Child Safety on Farms Week 2016

HSENIs Julie Leathem and headmaster Paul Smith with some of the children who participated in a recent child farm safety visit at Upper Ballyboley Primary School, Ballyclare.
HSENIs Julie Leathem and headmaster Paul Smith with some of the children who participated in a recent child farm safety visit at Upper Ballyboley Primary School, Ballyclare.

During Child Safety on Farms Week (13 to 17 June) the Health and Safety Executive for Northern Ireland (HSENI) is calling on the farming community to keep children safe on the farm this summer.

Summer is a particularly dangerous time for children on farms as they’re off school and are about more when work activity is running at a very high level - often with contractors on-site operating potentially dangerous vehicles and machinery.

Tragically, since the year 2000 there have been more than 100 deaths on our farms with six children under 11-years losing their lives due to farm accidents.

Child Safety on Farms Week is part of the ongoing child safety on farms’ campaign run by HSENI and supported by the members of the Farm Safety Partnership. The campaign aims to eradicate fatal and serious accidents through an extensive education and outreach programme which includes a programme of planned school visits throughout Northern Ireland. This involves HSENI inspectors visiting rural primary schools to deliver interactive workshops about farm safety and this year more than 80 schools and 8,000 pupils have been visited.

For this year’s campaign a new app called ‘Farm Secure’ has been developed by students at Ulster University’s School of Nursing. Sponsored by the Farm Safety Partnership (FSP) the free app is aimed at primary school children and features videos and an interactive quiz. It will be available for Android from 17 June and for IOS over the coming weeks.

Urging farming families to take extra care this year, HSENI Chief Executive Keith Morrison said: “It is important to educate children about safety on the farm so that they can be aware of potential dangers and learn how to avoid them.

“As many children from farming families will also become our farmers of the future, it is vital that they learn about safety from a young age and develop good habits early. I hope the new app will prove to be a fun and useful tool in educating our young people about farm safety.

“I’d urge parents to take a few moments to think about the safety of children and to put in place simple measures so that your family have a happy and safe summer on the farm. Please make sure children are kept well away from livestock, harmful substances, falling objects, slurry gas and slurry tanks, and moving vehicles such as tractors, quad bikes or harvesters.”

President of the Ulster Farmers’ Union Barclay Bell added: “As a parent and a farmer, I understand the fun and fascination farms have for children. However, they need to know that they can also be dangerous playgrounds and parents must take practical steps to help prevent accidents. This could be by adding a securely fenced play area for young children or by making sure your children are always kept out of the farmyard and fields unless under the close and direct supervision of a responsible adult.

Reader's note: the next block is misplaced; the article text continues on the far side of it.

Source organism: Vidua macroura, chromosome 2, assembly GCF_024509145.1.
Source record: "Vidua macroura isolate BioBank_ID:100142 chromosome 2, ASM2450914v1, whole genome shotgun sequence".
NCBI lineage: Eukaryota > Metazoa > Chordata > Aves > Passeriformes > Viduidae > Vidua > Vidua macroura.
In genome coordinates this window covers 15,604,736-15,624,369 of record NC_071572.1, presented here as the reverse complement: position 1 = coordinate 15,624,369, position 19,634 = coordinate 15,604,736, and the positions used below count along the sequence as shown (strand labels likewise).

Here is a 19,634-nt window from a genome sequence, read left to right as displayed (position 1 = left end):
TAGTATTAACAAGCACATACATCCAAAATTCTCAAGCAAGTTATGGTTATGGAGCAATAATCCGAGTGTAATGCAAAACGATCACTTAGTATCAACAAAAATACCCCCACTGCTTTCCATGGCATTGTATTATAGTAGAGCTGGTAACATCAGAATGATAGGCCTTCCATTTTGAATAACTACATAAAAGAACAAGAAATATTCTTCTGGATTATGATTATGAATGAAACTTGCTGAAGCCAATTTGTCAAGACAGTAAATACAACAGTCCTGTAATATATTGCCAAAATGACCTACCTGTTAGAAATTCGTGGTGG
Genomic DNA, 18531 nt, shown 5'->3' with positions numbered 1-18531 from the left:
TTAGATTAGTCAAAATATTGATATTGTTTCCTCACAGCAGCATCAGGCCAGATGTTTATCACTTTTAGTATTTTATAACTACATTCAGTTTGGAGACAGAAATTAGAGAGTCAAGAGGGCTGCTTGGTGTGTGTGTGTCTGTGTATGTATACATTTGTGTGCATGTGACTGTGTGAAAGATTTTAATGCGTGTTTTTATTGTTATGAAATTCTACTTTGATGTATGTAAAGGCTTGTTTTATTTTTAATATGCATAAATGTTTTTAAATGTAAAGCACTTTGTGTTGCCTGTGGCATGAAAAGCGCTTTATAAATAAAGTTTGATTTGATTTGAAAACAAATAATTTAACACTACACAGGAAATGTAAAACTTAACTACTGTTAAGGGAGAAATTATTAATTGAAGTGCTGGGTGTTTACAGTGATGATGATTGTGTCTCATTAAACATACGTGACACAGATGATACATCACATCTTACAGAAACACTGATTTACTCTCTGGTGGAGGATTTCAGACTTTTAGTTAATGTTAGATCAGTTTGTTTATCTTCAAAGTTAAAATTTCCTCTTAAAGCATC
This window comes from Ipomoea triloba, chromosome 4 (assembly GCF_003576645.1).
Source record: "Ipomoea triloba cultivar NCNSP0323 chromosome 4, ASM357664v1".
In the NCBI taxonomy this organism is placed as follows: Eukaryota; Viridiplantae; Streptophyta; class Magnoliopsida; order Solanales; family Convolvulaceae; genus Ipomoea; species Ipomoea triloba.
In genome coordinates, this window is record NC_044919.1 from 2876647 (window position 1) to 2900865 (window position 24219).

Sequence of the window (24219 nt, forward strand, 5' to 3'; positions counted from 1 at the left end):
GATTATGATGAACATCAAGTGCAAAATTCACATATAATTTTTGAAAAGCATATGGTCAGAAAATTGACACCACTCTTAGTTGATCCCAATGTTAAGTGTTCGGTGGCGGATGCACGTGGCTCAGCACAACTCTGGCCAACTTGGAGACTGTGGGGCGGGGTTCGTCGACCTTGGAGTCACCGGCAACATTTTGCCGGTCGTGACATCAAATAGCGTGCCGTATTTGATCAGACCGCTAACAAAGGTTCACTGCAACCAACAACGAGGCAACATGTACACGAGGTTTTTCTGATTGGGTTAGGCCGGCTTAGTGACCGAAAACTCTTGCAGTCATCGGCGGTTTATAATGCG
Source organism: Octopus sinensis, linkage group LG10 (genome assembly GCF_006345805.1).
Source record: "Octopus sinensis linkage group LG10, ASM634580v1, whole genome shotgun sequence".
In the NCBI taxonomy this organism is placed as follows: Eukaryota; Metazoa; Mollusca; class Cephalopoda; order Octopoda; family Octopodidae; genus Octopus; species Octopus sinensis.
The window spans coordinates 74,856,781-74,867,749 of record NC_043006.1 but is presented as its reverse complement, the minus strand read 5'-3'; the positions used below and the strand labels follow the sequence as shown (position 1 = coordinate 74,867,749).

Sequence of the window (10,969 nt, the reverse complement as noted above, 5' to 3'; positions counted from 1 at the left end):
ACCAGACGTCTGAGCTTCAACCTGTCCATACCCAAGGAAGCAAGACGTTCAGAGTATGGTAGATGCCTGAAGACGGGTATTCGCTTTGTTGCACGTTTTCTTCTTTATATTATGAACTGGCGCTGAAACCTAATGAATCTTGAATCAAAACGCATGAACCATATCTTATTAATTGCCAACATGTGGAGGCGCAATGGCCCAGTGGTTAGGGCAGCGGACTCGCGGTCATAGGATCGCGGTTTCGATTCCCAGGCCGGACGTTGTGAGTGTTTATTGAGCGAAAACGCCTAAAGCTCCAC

“Remember, if your children are old enough, it’s good to talk to them about farm safety so that they learn how to keep themselves safe.”

Ulster University’s Dr Bernie Reid, Nursing Lecturer, Public Health specialist who supervised the students said: “Ulster University has a global reputation for nursing research and teaching excellence as well as a long history of innovation in advanced technology solutions. The development of the app highlights how nursing theory and practice can be applied to technology to deliver innovative public health solutions, and we are proud of our students who developed this app and the potential it offers to keeping children in our farming communities safe. Ulster University has also secured the intellectual property (IP) rights for the app which will enable it to maximise the use of the technology across a range of areas in the future.”

Farm safety checklist for parents

l have a safe and secure play area for young children

l prevent children from playing in or around farmyards and livestock

l prevent all children under 13 years from riding on tractors and farm machinery

l restrict the use of the quad and provide suitable safety equipment

l secure all heavy wheels, gates, heavy equipment and stacked materials to prevent them from toppling over

l ensure your slurry lagoon is securely fenced to prevent children from gaining access and make sure tank covers are always in place

l always keep children well away when mixing slurry

l keep track of where family members are playing or working and when they are expected back

l make sure everyone washes their hands before eating and drinking

l keep chemicals locked in a secure store when not in use

l make sure that guards are in place to prevent access to dangerous parts of machinery

l make sure all family members know what to do in an emergency

l prepare a list of emergency contact telephone numbers